Can the world’s oldest mummies survive climate change and other threats in the decades to come? | Smart News

A group of Chinchorro mummies, dated between 5000 BCE and 3000 BCE
CLAUDIO SANTANA/AFP via Getty Images

Mummies buried in the Atacama Desert in Chile nearly 7,000 years ago become one with the terrain. They hide under new developments and disrupt attempts to forge new pipes – and are sometimes found less than a meter underground.

They may seem like the ultimate survivors – after all, they are nearly 2,000 years older than some of the oldest Egyptian mummies. But rare archaeological treasures today are an endangered species for reasons beyond their advanced age.

BBC trips Juan Francisco Riumalló reports on the importance of mummies – the preserved bodies of the Chinchorro people of northern Chile, the “first known culture in the world to mummify their dead”.

Living on the “arid and hostile north coast” of the Atacama Desert, these “marine hunter-gatherers” maintained a civilization for more than 4,000 years, from 5450 BCE to 890 BCE, according to a Unesco report, the world cultural organization of the United Nations.

Anthropologist from the University of Tarapacá Bernardo Arriaza told the BBC they were “pioneers of the Atacama Desert”.

But their mummies suffered in the afterlife due to climate change and the lack of a unified exhibition space. Anthropologists hoped something would change in 2021, when the Chinchorro culture earned a place on the Unesco World Heritage List. The organization called the colony the “earliest known archaeological evidence of artificial body mummification”.

Since their initial documentation in 1917, archaeologists have found more than 280 mummies, reports Javier Martin of Agencia EFE. Of these, only about a hundred are accessible to the public in an exhibition space. The regional government of Arica is currently studying a “museum and archaeological park dedicated to Chinchorro” in the region.

Besides their age, what makes Chinchorro mummies so unusual is the social status of the dead: Regardless of wealth or family placement, no one was exempt from mummification.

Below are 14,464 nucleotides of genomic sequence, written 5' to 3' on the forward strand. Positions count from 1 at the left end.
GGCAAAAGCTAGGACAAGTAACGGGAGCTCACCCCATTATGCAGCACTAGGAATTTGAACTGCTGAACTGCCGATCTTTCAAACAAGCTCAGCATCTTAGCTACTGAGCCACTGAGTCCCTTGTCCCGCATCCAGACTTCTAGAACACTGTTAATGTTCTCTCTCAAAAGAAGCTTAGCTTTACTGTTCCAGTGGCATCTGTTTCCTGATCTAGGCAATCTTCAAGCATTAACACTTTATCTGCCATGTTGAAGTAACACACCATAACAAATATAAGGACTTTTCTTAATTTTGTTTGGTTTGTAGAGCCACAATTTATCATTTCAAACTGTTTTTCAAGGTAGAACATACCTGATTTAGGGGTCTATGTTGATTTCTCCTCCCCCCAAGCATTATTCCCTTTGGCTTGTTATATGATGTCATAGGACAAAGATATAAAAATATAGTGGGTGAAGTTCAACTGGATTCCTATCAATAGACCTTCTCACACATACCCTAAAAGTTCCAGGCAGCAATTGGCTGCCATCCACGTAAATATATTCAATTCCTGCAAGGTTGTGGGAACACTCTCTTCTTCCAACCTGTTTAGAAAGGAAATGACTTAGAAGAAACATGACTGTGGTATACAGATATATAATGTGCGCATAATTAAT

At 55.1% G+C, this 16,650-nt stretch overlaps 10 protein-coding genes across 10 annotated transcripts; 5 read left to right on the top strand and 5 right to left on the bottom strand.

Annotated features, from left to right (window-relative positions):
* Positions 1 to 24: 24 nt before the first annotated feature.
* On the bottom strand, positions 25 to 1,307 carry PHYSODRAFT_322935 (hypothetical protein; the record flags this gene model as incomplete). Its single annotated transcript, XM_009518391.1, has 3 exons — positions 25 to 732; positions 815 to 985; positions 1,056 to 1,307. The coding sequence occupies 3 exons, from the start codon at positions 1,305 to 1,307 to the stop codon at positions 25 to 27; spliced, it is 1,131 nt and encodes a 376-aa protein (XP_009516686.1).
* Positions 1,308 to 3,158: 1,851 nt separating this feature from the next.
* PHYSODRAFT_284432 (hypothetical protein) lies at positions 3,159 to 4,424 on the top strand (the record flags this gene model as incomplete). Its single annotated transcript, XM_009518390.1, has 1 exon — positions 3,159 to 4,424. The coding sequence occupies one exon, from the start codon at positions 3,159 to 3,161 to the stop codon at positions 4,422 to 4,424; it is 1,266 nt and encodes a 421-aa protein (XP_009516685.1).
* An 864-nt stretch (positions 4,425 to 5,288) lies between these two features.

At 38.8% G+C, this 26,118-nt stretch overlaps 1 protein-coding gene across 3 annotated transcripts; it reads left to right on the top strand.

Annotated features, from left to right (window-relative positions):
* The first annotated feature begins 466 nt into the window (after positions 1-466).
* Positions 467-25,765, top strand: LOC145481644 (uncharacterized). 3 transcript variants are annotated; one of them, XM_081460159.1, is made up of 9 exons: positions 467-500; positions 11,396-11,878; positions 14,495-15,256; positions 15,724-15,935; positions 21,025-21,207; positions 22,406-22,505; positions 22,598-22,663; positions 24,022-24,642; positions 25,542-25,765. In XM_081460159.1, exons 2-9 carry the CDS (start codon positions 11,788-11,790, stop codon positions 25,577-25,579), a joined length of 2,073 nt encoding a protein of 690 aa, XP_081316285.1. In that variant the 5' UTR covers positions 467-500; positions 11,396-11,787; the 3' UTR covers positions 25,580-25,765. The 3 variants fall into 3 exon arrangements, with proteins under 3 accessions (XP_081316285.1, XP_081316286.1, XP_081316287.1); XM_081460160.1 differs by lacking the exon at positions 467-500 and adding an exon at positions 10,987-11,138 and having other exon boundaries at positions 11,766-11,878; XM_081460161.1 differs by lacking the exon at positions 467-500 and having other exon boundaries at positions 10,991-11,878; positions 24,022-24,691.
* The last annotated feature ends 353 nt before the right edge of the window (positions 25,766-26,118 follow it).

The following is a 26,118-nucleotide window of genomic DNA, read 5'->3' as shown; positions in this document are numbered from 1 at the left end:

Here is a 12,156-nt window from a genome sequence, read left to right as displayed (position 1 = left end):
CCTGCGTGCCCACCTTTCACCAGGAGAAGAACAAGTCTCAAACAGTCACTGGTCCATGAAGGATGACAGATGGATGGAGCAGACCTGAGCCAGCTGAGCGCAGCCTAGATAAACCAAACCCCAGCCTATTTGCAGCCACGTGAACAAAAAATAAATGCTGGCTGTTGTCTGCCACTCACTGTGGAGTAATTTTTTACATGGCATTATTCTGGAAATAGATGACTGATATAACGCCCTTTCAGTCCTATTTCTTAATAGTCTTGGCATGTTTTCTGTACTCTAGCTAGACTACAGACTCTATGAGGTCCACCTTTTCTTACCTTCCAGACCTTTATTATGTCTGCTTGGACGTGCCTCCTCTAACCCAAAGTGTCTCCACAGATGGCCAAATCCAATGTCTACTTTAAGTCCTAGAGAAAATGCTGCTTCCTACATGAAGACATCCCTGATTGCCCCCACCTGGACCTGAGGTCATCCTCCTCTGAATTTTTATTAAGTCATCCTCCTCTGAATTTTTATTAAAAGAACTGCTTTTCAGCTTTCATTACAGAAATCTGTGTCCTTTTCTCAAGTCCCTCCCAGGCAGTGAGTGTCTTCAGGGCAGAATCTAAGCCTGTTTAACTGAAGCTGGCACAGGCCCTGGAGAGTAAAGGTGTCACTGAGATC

“Everyone has been mummified” the archaeologist Valeska Laborde, head of culture and heritage of the municipality of Camarones in Arica, tells EFE. “The Chinchorros did not bury their dead.”

In fact, when a family moved elsewhere, they took the mummified bodies of their family with them, as if the dead were “accompanying them,” Laborde says.

For a time, the Chinchorro mummification strategy was firmly rooted in the “black mummy” tactic. The accounts explain a process that modern people would consider quite gruesome – a process that involved leaving the corpse without skin or internal organs. Only the skeleton remained. The bones would then be covered with “elaborate confections of reeds, sea lion skins, clay, alpaca wool and human hair wigs”, writes the Guardianit’s Laurence Blair.

For the Chinchorro, these bodies were art. They did not leave behind pottery or other forms of everyday creative tools.

“The body becomes a kind of canvas where they express their emotions,” Arriaza tells the Guardian. “The Chinchorro transform their dead into veritable works of pre-Hispanic art.”

They may also have used mummification and preservation of the dead to make sense of their unusually high death rate. The soil in the Arica region has a high concentration of natural arsenic, according to research by archaeologist Vivien Standen of the University of Tarapacá. The Chinchorro also decorated their bodies with manganese paint, which could have poisoned them unintentionally.

In an article published in the journal Evolutionary anthropology, Arriaza and Standen call the Atacama a “poisonous environment” for its prehistoric inhabitants. “The rivers that animate the Atacama Desert are paradoxically loaded with arsenic and other invisible and tasteless minerals,” they note.

For those who still live among the mummies, living among the dead isn’t so much scary as it is part of their daily lives. Those who reside in Arica embrace the history that surrounds them and feel it is part of their heritage.

“I think we are the continuation of the Chinchorros,” Arica resident Alfredo Guerrero told the BBC. “…I’m not going to leave this place.” I will always stay, so I will always visit them.

Teresa H. Sadler